The Washington state attorney general sued Motel 6 Wednesday over its alleged practice of providing guest information to federal immigration agents, presenting fresh allegations that the discount motel chain aided the government in identifying and detaining people living in the country illegally.
According to the complaint, Motel 6 locations in Washington routinely provided guest registries to agents with US Immigration and Customs Enforcement, sometimes on a daily basis, without any documentation of reasonable suspicion, probable cause, or a search warrant. The suit claims ICE agents would then single out guests based on national origin, "including guests with Latino-sounding names."
At least six people were detained at or near the motels as a result of the practice, Washington Attorney General Bob Ferguson said Wednesday.
The complaint comes just four months after Motel 6 faced similar allegations against two of its Arizona locations, following a report that found the motels had regularly handed over guest information to ICE, resulting in the arrest of as many as 20 people. At the time, Motel 6 insisted that the policy was "implemented at the local level without the knowledge of senior management."
But the results of the Washington investigation suggest the practice of sharing information with ICE was more widespread, Ferguson said.
By the company’s own admission, at least six of its Washington locations shared guest registries with immigration enforcement agents, he said. At four of those locations, the practice led to the release of private information of more than 9,000 guests between 2015 and 2017, according to the complaint filed Wednesday.
“It was not isolated to two motels in Phoenix," Ferguson told reporters Wednesday. "Not by a long shot.”
The suit alleges that the guest list sharing violated Washington state privacy laws, as well as laws preventing discrimination based on national origin, and aims to recoup penalties of as much as $2,000 for each guest whose privacy was violated. It also seeks an injunction to bar Motel 6 from disclosing guest information to law enforcement without a warrant.
"Motel 6 takes this matter very seriously, and In a statement to BuzzFeed News, a spokesperson for G6 Hospitality, which operates Motel 6, said that the company "takes this matter very seriously."
"We have and will continue to fully cooperate with the Office of the State Attorney General," the spokesperson, Raiza Rehkoff, said.
The company also pointed to a September directive, issued in response to the Phoenix allegations, which ordered the more than 1,400 Motel 6 locations in the US and Canada to stop voluntarily handing over guest information to ICE.
ICE, which is not a party to the lawsuit, declined to comment on the complaint, or to provide specifics on its enforcement practices.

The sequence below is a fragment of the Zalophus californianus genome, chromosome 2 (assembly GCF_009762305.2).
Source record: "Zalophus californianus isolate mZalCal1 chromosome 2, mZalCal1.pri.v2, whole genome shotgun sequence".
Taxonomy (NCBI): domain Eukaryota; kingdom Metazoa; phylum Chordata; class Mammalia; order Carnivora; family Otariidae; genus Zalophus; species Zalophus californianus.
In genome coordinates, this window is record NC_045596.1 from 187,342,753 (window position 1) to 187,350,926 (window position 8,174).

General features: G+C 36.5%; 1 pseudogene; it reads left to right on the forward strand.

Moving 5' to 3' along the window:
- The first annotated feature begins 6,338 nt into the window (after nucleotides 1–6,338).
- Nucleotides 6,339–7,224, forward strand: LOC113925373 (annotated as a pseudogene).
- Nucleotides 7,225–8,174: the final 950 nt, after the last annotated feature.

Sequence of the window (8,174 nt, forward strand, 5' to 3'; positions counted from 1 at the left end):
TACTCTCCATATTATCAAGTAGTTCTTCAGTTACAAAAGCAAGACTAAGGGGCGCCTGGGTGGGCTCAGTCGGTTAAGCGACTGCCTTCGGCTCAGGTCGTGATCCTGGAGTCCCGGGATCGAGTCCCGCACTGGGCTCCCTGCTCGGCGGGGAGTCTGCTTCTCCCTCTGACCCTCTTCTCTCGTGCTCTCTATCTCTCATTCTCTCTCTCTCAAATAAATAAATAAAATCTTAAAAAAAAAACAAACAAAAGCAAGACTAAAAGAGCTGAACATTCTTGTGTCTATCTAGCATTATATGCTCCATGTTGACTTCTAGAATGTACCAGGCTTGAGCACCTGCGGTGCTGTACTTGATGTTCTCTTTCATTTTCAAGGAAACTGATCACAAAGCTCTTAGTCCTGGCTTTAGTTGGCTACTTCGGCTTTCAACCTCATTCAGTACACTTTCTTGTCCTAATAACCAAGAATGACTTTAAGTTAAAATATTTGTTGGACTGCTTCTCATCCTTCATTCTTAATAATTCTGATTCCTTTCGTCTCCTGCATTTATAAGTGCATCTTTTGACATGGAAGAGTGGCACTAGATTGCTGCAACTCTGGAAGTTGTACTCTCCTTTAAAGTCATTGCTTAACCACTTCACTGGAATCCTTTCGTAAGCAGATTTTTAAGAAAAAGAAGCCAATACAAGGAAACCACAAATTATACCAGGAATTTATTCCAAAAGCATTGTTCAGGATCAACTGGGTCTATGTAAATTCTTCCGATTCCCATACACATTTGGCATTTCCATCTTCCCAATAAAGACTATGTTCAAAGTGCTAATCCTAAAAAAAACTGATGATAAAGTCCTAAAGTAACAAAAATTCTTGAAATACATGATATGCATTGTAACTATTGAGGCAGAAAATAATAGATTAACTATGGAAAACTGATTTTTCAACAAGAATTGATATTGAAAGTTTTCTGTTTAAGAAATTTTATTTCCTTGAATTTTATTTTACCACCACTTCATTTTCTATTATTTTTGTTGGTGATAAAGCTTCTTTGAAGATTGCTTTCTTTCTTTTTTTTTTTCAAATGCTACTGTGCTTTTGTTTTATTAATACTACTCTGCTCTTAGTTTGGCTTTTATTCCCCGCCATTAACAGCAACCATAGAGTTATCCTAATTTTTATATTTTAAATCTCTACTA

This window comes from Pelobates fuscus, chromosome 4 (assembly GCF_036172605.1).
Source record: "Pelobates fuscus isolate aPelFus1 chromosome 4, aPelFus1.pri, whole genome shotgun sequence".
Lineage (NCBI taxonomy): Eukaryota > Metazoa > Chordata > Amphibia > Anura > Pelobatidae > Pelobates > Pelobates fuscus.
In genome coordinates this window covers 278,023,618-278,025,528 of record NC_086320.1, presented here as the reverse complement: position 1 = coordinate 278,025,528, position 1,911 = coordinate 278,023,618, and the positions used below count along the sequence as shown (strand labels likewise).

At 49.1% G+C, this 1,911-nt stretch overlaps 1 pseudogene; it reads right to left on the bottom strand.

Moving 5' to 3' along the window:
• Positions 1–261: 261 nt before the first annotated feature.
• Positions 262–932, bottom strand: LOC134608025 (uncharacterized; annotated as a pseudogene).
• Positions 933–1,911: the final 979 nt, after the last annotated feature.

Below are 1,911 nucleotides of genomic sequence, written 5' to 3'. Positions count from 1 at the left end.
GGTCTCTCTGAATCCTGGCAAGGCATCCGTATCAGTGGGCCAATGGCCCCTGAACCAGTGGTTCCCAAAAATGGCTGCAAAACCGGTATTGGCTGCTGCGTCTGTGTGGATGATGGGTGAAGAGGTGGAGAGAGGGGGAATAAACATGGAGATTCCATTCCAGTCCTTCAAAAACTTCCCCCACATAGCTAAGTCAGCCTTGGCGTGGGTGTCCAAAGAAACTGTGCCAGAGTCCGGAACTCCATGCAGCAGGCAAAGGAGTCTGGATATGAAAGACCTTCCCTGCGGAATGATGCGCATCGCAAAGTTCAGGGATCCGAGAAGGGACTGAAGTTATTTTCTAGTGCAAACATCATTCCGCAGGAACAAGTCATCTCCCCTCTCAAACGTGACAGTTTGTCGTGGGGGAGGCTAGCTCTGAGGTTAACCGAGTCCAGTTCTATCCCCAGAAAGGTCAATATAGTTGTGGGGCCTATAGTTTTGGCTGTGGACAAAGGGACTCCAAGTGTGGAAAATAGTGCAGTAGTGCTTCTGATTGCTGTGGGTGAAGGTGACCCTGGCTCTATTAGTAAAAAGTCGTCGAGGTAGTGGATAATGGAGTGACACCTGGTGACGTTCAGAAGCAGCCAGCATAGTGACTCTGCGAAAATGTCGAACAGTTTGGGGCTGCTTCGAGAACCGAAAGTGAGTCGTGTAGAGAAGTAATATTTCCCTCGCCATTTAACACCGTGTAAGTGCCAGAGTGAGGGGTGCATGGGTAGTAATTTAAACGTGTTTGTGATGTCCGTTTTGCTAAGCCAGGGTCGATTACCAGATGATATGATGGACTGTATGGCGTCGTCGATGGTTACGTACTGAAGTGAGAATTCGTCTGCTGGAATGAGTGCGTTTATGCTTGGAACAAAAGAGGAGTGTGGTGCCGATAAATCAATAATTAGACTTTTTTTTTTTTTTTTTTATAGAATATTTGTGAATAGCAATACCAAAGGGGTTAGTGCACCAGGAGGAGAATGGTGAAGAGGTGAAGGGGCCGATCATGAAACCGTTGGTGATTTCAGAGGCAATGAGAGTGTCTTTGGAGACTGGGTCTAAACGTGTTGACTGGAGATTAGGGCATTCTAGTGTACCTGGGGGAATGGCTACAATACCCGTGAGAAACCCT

"The agency’s immigration enforcement actions are targeted and lead driven, prioritizing individuals who pose a risk to our communities," ICE spokesperson Jennifer Elzea said in a statement to BuzzFeed News. "It’s worth noting that hotels and motels have frequently been exploited by criminal organizations engaged in highly dangerous illegal enterprises, including human trafficking and human smuggling.”
In their complaint, as well as in statements to reporters Wednesday, Washington state officials mapped out the motel chain's informal system of handing over information about guests to federal agents. According to the suit, ICE agents would request a guest list from the motel's receptionist, who would then give the agents a form to sign to acknowledge the list's receipt.
The registries included guest names, as well as information like driver's license numbers, room numbers, dates of birth, and vehicle plate numbers, which agents would use to cross-check the information with their own data on individuals wanted for civil immigration violations, according to the state's complaint. The suit states that “Motel 6 staff observed ICE identify guests of interest to ICE, including by circling guests with Latino-sounding names.”
At one Motel 6, in South Everett, Washington, for example, ICE agents visited the motels early in the morning or late at night, requested the day’s guest list, circled any Latino-sounding names and returned to their vehicles. On one occasion, ICE agents returned to detain an individual at the motel, according to the attorney general's office.
Overall, the investigation found that the South Everett motel gave guests’ personal information to ICE on approximately 228 occasions between Feb. 1 and Sept. 14, 2017.
"The company’s actions were methodical. They trained their new employees on how to do this,” Ferguson said Wednesday. “We’re going to find out who at Motel 6 knew what, and when they knew it.”
Grace Wyler is a reporter and news editor for BuzzFeed News and is based in Los Angeles.
Contact Grace Wyler at email@example.com.
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